3. We have, therefore, to consider whether on the evidence before the learned Judge there was really anything which could justify him in holding that he had jurisdiction to entertain this suit on the ground that the contract was made at Agra We have come to the conclusion that there is nothing. As a matter of fact, with certain important exceptions, we do not differ from his conclusions of fact but the learned Judge unfortunately wholly misdirected himself and confused the negotiations with the bargain, and the terms of the contract with a binding acceptance. The facts as sworn to may be simply stated. One Kanhaiya Lal, who is said to be a broker or agent for the defendants, was endeavouring to obtain a purchaser for this cloth, which is suitable for use as tents, for the defendants at Delhi from persons in Agra. It may here be observed that it has been assumed that he was an agent of the defendants. There is not a scrap of evidence to that effect except the bare statement of the plaintiffs, and that statement is consistent with the broker being, as they often are, agent for both parties. He may have been an agent for the purchasers; he may have been an agent for the vendors; he may have been an agent for both parties. Like most brokers he was extremely anxious about earning his commission, as is made clear by the evidence, but it is not clear from whom he expected to receive it. The best test of a man's employment is the question, who is liable to pay his commission. It may be assumed for the purpose of this enquiry only that he was the agent of the defendants. He had an interview with one of the members of the defendant firm in Delhi and having represented that there were purchasers of this dusuti at Agra he obtained from them two typewritten forms. This method of making a contract is one very commonly adopted among mercantile people; one document constitutes the offer, and the other constitutes the acceptance, both of them being left blank both as regards the name of the purchaser and the contract rate, neither of which were known at that time. He was told that the defendants were ready to sell at Rs. 1-13-0 or Rs. 1-12-6 per lb and he went to Agra with these two documents. Eventually he obtained an offer for Rs. 1-12 0 from the present plaintiffs. That offer was signed by Bankey Lal, a member of the plaintiff firm, addressed to the defendants at Delhi and the blank for the price was filled in with Rs. 1-12 0 per lb. At the same time according to the plaintiffs' evidence which we see no reason to discredit upon this point, the plaintiffs' clerk filled in upon the other form intended for acceptance the name of the plaintiffs' firm as purchasers and the price. It is to be observed that this price was less than the price which the defendants had told Kanhaiya Lal they were prepared to accept and there is not a scrap of evidence, indeed everything in the case including the documents points to the contrary, that the defendants authorised Kanhaiya Lal to complete a binding contract on their behalf on any terms that he was able to negotiate. This conclusion, we understand, the learned Judge came to as a matter of law or inference. What invalidates the finding to our mind is that it is absolutely out of the question that the defendants armed their agent with documents formally signed by them as binding contracts with the price loft blank, and with carte blanche authority to fill them UP for any price which he saw fit to arrange. Such a proceeding is almost incredible on the part of a reasonable business firm. What actually happened is testified to by the direct evidence of Keshab Deo, one of the members of the defendant firm, and is confirmed in every possible way by the documentary evidence. Having arranged this prise with the plaintiffs and confident that he would persuade the defendants to accept it, he wired to the defendants at Delhi that he had sold. The learned Judge attaches great importance to this telegram. So do we; but we think it points exactly in the opposite direction to that which the learned Judge thinks it ought to be taken. So far as Kanhaiya Lal was concerned, he had sold in the sense that he had arranged a sale for his principals but he had no authority to complete the contract and if he had, there would have been no necessity for his journey to Delhi. He went to Delhi personally to report what he had done. He was at once rebuked by his principal for having used the word 'sold' in the telegram. His explanation was that it was a piece of commercial license to prevent the defendants disposing of the goods anywhere else and he then, and we are satisfied for the first time, at that interview disclosed to the defendants the price at which he had arranged to sell. The defendants not unnaturally pointed out that it was not the price which they had told him they were willing to accept. According to Keshab Deo he made an almost piteous appeal to them in his own interest as well as in the interest of the defendants to close the bargain and the bargain was then accepted. There are to our minds two pieces of internal evidence upon the document itself which the learned Judge has wholly left out of view which conclusively show the truth of this story. The signature of the vendors, the accepting firm, is dated the 8th of August, the day after the telegram, the day after the blanks had been filled in at Agra, the day of Kanhaiya Lal's interview with his principals at Delhi. The second point is that the writing of the signature of the name of the firm across the stamp accepting the contract is the same as the initials G.S.B. against the price which had been filled in in the contract. The plaintiffs' clerk made a feeble attempt to claim that these initials had been put there by him but receded from that position on looking at the document. We are satisfied that the terms were initialled by the same person who signed the document. Under these circumstances the learned Judge, having wholly ignored the importance of the fact that the document was in fact signed and the contract completed by the defendants themselves as principals, has, therefore, failed to investigate the question where and under what circumstances that which alone would make the contract a binding contract in law at all took place. he has assumed jurisdiction over a matter which, if he had properly applied himself to the facts, he was bound to hold he had no jurisdiction to try.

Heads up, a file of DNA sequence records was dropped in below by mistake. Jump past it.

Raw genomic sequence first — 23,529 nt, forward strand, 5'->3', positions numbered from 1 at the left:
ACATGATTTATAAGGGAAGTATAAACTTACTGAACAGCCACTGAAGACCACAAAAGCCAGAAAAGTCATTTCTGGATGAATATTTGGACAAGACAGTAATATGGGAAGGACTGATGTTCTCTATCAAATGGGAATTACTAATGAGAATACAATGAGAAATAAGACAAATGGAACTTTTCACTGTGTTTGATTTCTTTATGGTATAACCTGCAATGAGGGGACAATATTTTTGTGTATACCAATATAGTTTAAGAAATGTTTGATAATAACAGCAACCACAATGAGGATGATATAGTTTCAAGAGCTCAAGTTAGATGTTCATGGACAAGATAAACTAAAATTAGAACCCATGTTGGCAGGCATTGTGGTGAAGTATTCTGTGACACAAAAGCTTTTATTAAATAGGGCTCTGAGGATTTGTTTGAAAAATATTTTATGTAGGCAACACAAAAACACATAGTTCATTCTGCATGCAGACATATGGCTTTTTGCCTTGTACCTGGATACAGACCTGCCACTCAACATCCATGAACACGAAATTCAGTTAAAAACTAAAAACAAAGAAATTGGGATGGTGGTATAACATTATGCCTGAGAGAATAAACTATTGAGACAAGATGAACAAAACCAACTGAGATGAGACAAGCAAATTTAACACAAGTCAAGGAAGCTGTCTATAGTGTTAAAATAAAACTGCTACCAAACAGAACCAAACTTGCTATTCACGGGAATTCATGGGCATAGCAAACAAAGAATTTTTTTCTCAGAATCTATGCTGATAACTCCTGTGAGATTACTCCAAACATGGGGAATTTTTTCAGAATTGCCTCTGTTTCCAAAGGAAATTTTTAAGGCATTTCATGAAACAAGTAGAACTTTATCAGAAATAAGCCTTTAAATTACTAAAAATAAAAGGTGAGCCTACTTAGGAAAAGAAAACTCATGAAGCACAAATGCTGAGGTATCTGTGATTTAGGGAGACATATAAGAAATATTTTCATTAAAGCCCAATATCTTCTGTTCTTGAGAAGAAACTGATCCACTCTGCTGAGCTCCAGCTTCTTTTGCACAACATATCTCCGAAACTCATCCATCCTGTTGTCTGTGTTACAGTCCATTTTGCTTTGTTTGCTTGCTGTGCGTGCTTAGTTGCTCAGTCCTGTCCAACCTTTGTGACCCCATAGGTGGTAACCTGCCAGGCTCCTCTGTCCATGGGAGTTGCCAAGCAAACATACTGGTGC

4. Revision is a discretionary jurisdiction but in an important matter of this kind, if the law enables us to do it, it is to the best interests of the parties themselves and of the public that if these preliminary questions can be finally determined by an authoritative decision before all the expense, annoyance and waste of time of a prolonged litigation, it is better that it should be done, and we, therefore, quash the order of the 10th of February and direct the plaint to be returned for presentation to the proper Court. The applicants must have their costs of this application.